The faith-infused southern fiction of Tim Gautreaux, Robert Olen Butler, and Jamie Quatro
Muslims and Christians can live peacefully together. I've seen it.
A new family skipped a lot of our holiday activities—and got me thinking.
Imagine talking about birth the way we talk about death.
The ultimate goal is to dismantle toxic constructions of masculinity. There are steps we can take now.
Instead of being an excuse for inaction, thoughts and prayers can turn us toward acts of love.
If the water keeps drying up, Christians and Muslims alike will suffer appallingly.
Luke has some sense of how a baby can change everything.
I imagine Nathan waking to the word of the Lord with his heart pounding.
Like John the Baptist, progressive Christians tend to define ourselves in the negative.
Must Christianity always define itself against Judaism? The Didache didn't.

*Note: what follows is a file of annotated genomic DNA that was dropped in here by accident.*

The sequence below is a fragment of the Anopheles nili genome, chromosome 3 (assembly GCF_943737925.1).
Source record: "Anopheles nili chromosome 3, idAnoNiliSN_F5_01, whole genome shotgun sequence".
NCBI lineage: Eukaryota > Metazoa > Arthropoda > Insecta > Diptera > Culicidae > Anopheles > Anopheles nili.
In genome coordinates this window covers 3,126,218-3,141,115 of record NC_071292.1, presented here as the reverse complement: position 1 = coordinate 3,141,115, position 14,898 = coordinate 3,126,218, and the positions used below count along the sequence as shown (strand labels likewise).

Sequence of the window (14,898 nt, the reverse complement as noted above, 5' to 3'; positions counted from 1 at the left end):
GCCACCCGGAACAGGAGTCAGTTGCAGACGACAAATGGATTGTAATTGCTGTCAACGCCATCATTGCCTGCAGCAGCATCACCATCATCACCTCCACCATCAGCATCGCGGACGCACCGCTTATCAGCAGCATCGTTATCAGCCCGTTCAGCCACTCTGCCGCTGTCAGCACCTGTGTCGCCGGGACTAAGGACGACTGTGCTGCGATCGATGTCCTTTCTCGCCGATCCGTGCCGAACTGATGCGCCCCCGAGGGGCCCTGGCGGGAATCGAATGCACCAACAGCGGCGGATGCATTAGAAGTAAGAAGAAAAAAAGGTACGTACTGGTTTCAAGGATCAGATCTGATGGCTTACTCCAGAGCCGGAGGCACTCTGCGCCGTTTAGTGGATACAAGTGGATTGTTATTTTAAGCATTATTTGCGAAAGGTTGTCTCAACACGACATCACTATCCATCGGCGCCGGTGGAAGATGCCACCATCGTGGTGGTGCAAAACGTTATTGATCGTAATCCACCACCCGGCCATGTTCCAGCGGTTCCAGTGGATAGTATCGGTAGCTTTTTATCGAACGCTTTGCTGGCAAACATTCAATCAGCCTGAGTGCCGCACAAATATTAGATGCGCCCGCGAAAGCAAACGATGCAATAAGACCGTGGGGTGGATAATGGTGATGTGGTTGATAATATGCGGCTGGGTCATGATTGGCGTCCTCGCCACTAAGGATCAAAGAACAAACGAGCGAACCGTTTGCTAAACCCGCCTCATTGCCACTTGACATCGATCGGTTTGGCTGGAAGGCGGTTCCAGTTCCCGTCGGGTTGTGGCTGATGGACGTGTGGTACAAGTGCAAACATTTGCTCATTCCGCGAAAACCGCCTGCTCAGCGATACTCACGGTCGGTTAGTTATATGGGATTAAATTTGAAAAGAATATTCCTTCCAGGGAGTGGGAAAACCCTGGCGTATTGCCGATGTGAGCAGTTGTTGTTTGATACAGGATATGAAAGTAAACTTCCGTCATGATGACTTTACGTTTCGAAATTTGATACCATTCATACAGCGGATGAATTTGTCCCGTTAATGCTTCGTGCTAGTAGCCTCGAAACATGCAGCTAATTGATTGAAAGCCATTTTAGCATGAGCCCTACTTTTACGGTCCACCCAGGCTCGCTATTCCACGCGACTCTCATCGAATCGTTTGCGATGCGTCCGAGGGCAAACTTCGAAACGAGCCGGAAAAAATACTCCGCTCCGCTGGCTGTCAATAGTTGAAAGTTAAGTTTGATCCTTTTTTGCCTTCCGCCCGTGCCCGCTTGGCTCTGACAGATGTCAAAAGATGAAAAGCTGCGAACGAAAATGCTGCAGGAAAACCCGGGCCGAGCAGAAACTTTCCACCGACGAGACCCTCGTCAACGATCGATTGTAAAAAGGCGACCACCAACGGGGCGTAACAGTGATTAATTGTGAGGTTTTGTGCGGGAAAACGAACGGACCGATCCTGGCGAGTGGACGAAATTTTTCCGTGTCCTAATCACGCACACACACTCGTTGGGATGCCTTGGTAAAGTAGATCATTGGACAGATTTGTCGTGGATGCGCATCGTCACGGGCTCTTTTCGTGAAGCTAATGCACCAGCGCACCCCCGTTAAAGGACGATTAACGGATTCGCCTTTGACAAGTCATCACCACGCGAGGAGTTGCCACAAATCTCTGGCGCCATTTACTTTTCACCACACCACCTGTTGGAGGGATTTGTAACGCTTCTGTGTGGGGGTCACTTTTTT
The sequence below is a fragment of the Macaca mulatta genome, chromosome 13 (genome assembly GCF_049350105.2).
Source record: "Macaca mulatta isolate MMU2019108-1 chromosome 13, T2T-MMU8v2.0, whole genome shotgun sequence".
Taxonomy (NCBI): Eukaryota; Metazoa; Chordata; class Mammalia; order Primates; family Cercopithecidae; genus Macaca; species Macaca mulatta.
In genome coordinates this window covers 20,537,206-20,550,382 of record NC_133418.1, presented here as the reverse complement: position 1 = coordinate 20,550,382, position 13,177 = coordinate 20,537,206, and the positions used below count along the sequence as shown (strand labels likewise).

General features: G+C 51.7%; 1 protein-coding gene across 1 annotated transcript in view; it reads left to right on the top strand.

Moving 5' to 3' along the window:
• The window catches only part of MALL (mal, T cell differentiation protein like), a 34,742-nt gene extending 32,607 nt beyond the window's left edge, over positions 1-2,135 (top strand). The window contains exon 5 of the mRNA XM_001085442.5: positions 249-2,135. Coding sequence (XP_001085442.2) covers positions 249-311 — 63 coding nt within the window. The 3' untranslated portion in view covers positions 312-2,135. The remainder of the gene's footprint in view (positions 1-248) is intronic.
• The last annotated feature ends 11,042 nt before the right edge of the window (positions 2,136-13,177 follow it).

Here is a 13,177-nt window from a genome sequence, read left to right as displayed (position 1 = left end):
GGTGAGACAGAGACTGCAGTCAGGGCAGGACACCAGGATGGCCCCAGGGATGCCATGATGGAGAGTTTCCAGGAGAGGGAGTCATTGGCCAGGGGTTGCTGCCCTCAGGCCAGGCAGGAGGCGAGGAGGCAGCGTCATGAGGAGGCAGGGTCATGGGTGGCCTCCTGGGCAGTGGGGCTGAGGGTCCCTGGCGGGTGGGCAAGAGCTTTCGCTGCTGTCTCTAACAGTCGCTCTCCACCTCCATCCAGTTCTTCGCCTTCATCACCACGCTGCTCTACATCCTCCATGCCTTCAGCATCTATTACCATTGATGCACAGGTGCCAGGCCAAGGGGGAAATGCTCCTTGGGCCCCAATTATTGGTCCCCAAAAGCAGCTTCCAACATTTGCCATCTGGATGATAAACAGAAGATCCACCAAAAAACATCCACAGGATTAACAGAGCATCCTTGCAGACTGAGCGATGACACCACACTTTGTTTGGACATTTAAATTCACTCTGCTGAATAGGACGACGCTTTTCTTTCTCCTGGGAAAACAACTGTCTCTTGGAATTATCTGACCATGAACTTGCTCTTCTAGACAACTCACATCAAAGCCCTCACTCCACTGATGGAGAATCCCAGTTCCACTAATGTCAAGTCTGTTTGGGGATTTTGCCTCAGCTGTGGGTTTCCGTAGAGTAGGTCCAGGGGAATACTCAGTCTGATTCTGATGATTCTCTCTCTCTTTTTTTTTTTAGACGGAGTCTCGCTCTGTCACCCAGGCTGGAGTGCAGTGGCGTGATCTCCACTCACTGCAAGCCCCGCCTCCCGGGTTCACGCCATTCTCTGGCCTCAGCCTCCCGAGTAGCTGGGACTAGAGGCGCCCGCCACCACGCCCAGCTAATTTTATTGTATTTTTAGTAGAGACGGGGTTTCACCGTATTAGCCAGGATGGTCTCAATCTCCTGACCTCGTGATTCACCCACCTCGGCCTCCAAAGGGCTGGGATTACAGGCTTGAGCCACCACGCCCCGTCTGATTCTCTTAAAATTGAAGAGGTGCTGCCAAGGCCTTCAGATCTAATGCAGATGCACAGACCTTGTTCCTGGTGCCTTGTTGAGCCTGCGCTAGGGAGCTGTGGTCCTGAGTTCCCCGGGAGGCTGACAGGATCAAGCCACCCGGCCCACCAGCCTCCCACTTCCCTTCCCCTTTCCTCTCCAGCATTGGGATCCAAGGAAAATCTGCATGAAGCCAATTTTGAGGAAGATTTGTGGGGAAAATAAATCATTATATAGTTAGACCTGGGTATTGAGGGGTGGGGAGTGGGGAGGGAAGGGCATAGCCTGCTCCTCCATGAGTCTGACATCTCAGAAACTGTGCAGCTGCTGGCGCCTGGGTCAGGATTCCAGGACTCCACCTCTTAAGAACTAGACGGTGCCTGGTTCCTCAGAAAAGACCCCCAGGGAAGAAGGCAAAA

Lauren Markham documents the bravery of two migrant brothers from El Salvador—and their mistakes, too.
Of all the coffee joints frequented by all the British citizens-of-Pakistani-descent in all of Amherst, Massachusetts, she walks into his?
If we become godlike, what god will we be like?
David Field's question is spiritual: How do we hold ourselves in right relation to those with whom we disagree?
The clergy housing allowance, school choice, and the Johnson Amendment are all under scrutiny.
With protests and lawsuits, opponents are pushing back against Trump's third attempt to deny entry into the U.S. for some foreign nationals.
People who attend services once a month or more give ten times more than those who attend less often, according to a recent study.
One of the country’s most powerful institutions, the Roman Catholic Church, is stepping up its criticism of President Duterte's crackdown.
Three secularist organizations objected to goverment funds maintaining the 40-foot-high World War I memorial.
Some members of the 2,000-year-old church worry that the veneration of those martyred by militants goes too far.
HaCohen is one of only 802 Samaritans in the world.
Bartlett was both pastor and professor, “a single career that integrated the two roles,” a colleague observed.
More than 60 years ago, the divinity school denied Caldwell admission because he is black.